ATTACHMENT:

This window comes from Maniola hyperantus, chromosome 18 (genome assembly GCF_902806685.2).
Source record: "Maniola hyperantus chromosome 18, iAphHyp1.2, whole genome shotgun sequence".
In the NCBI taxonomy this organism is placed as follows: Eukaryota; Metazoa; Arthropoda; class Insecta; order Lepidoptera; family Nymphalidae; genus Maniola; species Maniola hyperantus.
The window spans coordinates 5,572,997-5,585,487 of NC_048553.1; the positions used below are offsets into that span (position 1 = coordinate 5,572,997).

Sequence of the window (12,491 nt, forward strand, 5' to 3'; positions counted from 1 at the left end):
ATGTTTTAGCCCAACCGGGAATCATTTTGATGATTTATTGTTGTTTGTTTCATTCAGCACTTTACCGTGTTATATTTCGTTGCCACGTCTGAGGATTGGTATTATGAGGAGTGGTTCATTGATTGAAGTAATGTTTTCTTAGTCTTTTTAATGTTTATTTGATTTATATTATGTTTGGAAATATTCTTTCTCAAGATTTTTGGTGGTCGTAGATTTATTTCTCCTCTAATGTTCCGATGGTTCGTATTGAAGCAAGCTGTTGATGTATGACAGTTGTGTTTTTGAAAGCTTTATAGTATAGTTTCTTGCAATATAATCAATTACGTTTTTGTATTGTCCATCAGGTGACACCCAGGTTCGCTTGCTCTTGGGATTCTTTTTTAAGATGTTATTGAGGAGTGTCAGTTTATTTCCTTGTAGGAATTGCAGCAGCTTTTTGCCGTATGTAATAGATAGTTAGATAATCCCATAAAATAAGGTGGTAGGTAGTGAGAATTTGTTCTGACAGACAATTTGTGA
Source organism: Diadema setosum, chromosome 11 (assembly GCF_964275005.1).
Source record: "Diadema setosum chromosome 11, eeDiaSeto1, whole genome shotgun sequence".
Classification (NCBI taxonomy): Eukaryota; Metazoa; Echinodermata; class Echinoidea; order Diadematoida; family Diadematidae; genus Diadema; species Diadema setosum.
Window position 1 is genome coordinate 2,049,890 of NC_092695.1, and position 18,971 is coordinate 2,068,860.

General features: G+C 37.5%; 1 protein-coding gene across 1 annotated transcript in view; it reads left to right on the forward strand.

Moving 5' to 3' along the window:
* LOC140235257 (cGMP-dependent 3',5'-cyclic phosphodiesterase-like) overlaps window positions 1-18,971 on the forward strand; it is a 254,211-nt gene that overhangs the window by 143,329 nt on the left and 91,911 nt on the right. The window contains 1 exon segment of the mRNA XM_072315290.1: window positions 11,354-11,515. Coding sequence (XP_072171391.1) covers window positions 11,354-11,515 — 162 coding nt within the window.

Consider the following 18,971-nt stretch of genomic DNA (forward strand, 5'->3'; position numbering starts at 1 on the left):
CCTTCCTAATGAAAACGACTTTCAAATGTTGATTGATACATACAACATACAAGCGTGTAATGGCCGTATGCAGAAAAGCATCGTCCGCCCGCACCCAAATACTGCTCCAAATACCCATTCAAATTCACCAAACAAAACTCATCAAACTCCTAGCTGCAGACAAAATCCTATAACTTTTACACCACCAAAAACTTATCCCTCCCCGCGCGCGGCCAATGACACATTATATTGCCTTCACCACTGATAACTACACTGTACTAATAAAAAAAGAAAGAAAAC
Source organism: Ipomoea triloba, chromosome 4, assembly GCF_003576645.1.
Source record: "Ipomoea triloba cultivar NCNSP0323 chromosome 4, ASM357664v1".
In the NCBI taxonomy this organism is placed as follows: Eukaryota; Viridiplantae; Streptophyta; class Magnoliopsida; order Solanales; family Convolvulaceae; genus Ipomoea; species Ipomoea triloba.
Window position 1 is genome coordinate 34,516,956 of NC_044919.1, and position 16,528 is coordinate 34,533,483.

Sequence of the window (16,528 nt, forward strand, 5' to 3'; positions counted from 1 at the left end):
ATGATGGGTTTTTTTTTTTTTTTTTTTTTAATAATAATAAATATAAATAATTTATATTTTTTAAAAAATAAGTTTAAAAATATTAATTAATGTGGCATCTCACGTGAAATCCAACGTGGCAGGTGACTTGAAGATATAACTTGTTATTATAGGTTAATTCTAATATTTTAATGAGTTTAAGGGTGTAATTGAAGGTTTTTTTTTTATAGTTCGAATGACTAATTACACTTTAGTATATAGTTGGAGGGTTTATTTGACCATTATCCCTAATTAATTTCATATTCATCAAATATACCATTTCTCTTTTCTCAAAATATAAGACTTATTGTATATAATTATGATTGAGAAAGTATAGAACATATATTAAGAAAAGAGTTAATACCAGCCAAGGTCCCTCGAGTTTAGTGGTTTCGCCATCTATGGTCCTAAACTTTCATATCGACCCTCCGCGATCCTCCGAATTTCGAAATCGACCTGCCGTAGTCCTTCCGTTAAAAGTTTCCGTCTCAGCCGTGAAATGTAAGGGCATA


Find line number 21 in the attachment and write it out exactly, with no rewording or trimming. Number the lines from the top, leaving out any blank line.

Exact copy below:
ATGATGGGTTTTTTTTTTTTTTTTTTTTTAATAATAATAAATATAAATAATTTATATTTTTTAAAAAATAAGTTTAAAAATATTAATTAATGTGGCATCTCACGTGAAATCCAACGTGGCAGGTGACTTGAAGATATAACTTGTTATTATAGGTTAATTCTAATATTTTAATGAGTTTAAGGGTGTAATTGAAGGTTTTTTTTTTATAGTTCGAATGACTAATTACACTTTAGTATATAGTTGGAGGGTTTATTTGACCATTATCCCTAATTAATTTCATATTCATCAAATATACCATTTCTCTTTTCTCAAAATATAAGACTTATTGTATATAATTATGATTGAGAAAGTATAGAACATATATTAAGAAAAGAGTTAATACCAGCCAAGGTCCCTCGAGTTTAGTGGTTTCGCCATCTATGGTCCTAAACTTTCATATCGACCCTCCGCGATCCTCCGAATTTCGAAATCGACCTGCCGTAGTCCTTCCGTTAAAAGTTTCCGTCTCAGCCGTGAAATGTAAGGGCATA